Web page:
(The exception is the estimate on numbers of Jews, which includes secular as well as religious Jews.)

The Rev. Richard H. Taylor, pastor of Beneficent Congregational Church in Providence and a past president of the statisticians' association, says researchers went out of their way this time to check for accuracy, knowing that some denominations had a history of exaggerating numbers.

Because some of the Orthodox churches tended to include anyone in their ethnic group as being a member of their church, the researchers hired Alexei Krindatch, an expert who has done similar studies in Russia, to determine how many people really belong to the Orthodox Church in America. The result: this year's report shows the church has 77,000 members in 370 houses of worship, not the 1.5 million reported previously.

And knowing that many of the black denominations have publicly consistently claimed the same number year after year, the researchers provided them with $30,000 in software to help them get more accurate figures. However, most of the black denominations opted out.

Mr. Taylor says that the failure of many of those denominations to participate, while disappointing, does not necessarily skew the results in Rhode Island, because many of the black Baptist churches have dual membership in the American Baptists, whose numbers are counted.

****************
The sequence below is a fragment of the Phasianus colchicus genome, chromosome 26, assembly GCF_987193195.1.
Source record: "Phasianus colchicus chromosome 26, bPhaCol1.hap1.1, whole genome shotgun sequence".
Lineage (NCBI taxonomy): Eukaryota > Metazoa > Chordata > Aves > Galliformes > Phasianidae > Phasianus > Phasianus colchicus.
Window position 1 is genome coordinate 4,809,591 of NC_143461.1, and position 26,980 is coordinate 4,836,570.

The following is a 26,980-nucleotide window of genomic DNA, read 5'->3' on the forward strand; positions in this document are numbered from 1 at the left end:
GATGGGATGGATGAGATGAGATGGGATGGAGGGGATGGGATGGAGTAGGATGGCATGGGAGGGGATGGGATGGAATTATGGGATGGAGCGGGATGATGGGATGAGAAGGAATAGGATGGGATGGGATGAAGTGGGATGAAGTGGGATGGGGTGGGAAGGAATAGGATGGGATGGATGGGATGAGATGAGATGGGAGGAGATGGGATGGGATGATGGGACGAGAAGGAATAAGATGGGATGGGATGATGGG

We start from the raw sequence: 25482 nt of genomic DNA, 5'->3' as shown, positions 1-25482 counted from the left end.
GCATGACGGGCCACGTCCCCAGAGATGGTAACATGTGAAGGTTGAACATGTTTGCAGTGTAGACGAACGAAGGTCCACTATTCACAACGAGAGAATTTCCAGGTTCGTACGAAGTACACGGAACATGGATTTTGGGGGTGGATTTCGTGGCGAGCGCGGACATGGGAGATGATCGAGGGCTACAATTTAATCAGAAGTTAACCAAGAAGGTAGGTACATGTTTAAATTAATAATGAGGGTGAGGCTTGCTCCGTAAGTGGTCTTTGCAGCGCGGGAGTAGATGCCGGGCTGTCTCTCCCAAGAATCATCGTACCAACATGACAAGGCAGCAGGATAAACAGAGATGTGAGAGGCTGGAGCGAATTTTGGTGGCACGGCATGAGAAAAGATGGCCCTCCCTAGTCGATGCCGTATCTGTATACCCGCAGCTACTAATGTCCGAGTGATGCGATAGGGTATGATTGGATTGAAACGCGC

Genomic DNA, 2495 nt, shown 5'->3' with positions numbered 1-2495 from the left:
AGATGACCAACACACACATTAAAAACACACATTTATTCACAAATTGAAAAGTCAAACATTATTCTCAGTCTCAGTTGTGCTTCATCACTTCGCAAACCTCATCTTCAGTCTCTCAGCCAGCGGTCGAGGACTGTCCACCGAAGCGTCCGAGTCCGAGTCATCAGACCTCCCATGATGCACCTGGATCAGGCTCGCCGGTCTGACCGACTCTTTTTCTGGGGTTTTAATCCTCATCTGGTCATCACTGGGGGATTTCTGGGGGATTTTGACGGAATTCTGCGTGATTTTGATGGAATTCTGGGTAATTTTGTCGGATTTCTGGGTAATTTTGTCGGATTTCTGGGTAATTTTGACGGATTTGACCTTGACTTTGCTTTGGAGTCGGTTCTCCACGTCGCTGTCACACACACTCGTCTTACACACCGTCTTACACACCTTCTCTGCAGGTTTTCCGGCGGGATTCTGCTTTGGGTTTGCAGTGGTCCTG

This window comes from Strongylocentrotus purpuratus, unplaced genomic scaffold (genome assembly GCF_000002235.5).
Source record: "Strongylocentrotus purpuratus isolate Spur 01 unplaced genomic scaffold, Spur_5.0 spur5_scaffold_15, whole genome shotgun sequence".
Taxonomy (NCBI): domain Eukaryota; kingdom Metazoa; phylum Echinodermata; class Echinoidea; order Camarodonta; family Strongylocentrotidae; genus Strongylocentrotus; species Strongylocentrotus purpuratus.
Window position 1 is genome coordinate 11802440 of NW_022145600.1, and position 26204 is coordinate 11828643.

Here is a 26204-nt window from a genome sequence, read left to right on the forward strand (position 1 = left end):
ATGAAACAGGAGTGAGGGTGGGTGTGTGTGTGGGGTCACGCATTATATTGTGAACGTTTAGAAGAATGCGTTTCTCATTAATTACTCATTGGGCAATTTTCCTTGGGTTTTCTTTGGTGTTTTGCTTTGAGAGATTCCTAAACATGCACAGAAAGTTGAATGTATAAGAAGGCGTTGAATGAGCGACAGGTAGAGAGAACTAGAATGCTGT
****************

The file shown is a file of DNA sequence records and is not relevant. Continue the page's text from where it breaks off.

On the matter of counting Catholics, local clergy appeared last week to be of two minds. The Rev. Aflred P. Almonte, pastor of St. Bartholomew in Providence's Silver Lake section, said his parish has 1,900 families on its rolls, down from 2,600 families 10 years ago.

But he said he suspects the actual number of Catholics might be as high as it was 10 years ago, something he believes would be proved by going into neighborhoods to talk to the many immigrants who have moved in.

"I suspect that if we did a parish census, we would find we have as many Catholics as before," the priest said.

The Rev. Raymond B. Malm, of St. Michael parish in South Providence, says he finds it difficult to believe the Glenmary finding that Providence County, stretching from Providence north to the Massachusetts line, has 99,000 fewer Catholics than 10 years ago.

"Our parish is growing, and I would imagine that most of the parishes that have immigrants are growing at least as much as we are," the priest said. "Thirteen years ago, we had a Spanish Mass downstairs. But it got so full that we've had to move upstairs. We have a big church, and we are almost full every Sunday."

So who are the missing Catholics? Father Malm thinks they include Hispanics, some in his own parish, who come to church every week but have never registered as a member of a parish.

Veronica Cordorreal, 48, could be one of them. An active churchgoer who frequently goes to prayer group meetings at St. Michael Church, said she never signed up as a parish member because it was "not the custom" in the Dominican Republic, where she lived before moving to Rhode Island.

It was to account for such people as Cordorreal and others in her family that Monsignor Jacque Plante, the diocesan chancellor, decided several years ago that it would be reasonable to adjust the figure from parishes to take into account the Catholics who have not registered with parish before sending the report to the Official Catholic Directory.

Last year Monsignor Plante decided that adding 17 percent would be a reasonable adjustment.